Normally, when I write a Washington Wizards review, it will go like this:
The Wizards stink as always, they will likely have the number 6 pick in the NBA Draft and miss on that pick.
This would go on like a cycle. Not this year.
Some were not stunned that the Wizards made the playoffs because of John Wall and Bradley Beal. What I didn’t taken into account was most of the Eastern Conference teams tanking to get the top pick of a rich and deep 2014 draft class. The Wizards would have to earn their way to be at the bottom. This season, the team really grew up with John Wall becoming a first time all-star, Bradley Beal moving into discussions of Ray Allen status, and contributions of Trevor Ariza, Nene, Marcin Gortat, and the bench help the Wizards to be a respectable team in the regular season.
It was in the playoffs, the Wizards moved up from respectable to up-and-coming. Most thought the Chicago Bulls would beat the Wizards because of tehir experience. Instead, the Wizards were a faster, more athletic team that beat the Bulls in 5 and starting talks of even Eastern Conference Finals. In Game 1 vs. Pacers, Eastern Conference Finals talks intensified as the Wizards won. Then, the Pacers fishing trip, Andrew Bynum left off the playoff roster, and John Thompson III appearance in Indianapolis woke up the Pacers, specifically Roy Hibbert, to beat the Wizards in 6.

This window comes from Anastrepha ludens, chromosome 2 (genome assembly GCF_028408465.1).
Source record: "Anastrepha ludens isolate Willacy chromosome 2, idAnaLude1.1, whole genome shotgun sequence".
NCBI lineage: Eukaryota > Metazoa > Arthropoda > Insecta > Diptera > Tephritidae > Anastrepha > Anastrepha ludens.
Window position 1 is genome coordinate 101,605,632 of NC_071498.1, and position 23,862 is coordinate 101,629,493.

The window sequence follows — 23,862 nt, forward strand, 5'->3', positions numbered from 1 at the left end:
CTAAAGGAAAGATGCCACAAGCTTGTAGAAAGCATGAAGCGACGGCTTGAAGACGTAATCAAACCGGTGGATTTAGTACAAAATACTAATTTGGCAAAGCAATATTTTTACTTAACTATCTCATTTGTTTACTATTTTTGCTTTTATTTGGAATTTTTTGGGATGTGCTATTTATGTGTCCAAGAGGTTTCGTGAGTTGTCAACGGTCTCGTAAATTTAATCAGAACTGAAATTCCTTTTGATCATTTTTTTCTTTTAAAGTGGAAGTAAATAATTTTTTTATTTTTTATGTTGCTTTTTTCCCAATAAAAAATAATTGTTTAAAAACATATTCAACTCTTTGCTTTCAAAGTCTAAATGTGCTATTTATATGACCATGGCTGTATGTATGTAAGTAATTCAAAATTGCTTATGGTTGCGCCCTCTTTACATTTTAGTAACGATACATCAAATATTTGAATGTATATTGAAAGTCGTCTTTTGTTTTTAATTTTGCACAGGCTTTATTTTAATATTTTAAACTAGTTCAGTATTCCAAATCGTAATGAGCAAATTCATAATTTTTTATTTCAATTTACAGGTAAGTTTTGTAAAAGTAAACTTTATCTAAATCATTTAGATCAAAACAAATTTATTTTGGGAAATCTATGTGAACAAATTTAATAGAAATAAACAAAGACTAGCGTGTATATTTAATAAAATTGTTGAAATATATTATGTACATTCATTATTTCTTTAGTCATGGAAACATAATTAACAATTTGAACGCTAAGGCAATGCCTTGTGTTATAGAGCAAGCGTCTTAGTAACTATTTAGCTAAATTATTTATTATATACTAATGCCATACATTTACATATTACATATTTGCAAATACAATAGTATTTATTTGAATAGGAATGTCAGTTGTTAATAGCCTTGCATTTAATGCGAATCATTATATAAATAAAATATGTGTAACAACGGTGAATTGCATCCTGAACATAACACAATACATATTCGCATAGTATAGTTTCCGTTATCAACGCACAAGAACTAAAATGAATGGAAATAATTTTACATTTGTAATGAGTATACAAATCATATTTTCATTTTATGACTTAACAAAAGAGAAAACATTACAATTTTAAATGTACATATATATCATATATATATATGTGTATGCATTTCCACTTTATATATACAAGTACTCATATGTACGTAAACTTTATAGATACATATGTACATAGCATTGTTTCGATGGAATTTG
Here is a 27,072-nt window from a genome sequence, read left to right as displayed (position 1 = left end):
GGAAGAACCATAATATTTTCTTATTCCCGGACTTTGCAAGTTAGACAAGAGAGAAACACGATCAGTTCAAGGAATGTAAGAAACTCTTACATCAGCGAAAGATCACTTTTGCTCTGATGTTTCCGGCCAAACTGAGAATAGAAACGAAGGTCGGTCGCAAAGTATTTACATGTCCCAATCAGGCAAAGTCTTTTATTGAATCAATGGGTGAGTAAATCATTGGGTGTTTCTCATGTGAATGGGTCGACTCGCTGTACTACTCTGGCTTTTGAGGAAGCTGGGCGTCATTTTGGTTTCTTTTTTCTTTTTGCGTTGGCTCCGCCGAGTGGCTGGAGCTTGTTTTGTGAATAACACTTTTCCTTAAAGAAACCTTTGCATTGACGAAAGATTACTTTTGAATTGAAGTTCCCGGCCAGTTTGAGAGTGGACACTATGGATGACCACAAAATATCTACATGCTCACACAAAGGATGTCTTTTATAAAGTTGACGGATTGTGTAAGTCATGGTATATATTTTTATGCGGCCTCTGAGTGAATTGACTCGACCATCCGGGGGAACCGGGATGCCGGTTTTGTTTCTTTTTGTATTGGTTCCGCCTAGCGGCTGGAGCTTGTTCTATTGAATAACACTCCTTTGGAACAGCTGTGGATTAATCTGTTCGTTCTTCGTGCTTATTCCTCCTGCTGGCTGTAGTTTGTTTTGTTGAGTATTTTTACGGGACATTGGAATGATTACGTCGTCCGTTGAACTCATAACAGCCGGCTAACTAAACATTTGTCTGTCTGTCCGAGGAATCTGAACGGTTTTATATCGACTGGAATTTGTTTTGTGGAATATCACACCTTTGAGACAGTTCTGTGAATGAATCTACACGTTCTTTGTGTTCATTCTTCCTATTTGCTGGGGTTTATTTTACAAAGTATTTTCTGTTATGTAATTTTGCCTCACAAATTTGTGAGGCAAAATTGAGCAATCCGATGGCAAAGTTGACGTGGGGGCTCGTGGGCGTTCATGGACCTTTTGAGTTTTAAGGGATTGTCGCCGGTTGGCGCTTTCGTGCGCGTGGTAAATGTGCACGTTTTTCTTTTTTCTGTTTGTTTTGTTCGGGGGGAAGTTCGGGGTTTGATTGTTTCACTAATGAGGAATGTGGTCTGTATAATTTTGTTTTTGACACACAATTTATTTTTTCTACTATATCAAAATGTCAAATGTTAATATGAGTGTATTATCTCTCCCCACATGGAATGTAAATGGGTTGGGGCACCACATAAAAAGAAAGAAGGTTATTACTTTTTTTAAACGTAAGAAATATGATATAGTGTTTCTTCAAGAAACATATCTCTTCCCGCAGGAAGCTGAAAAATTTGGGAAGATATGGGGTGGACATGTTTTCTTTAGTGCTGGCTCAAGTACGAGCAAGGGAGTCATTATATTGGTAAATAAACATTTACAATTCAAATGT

Now, this is where the Wizards need to market themselves as a destination, not a one-stop convenience store for the past 35 years. Mike Prada, of SB Nation, put it perfectly that the Wizards need to make some noise in free agency, even if they don’t get the players. Wizards General Manager, Ernie Grunfeld (assuming Leonsis renews his contract), has to decide if he can re-sign either Ariza, Gortat, both, or re-cast them. Here’s another thing to keep in mind: Kevin Durant’s contract expires in the end of 2016, and so does Nene. I do want the Wizards to still be good, but they need to have a plan. If that plan is Kevin Durant, then either Gortat or Ariza (or both) sign a two-year deal and then possibly trade them to Oklahoma City for Durant.
Ultimately, this is Ted Leonsis’s decision. He prefers to be under the cap and not pay any luxury taxes, but you want to have a championship team, you have to pay, by any means necessary.
The Washington Wizards used to be one of the doormats of the NBA. Now, it could potentially be the place for high-caliber free agents to come by to join Wall and Beal. The ball is really on Leonsis’s court of how the team will look like in a few years.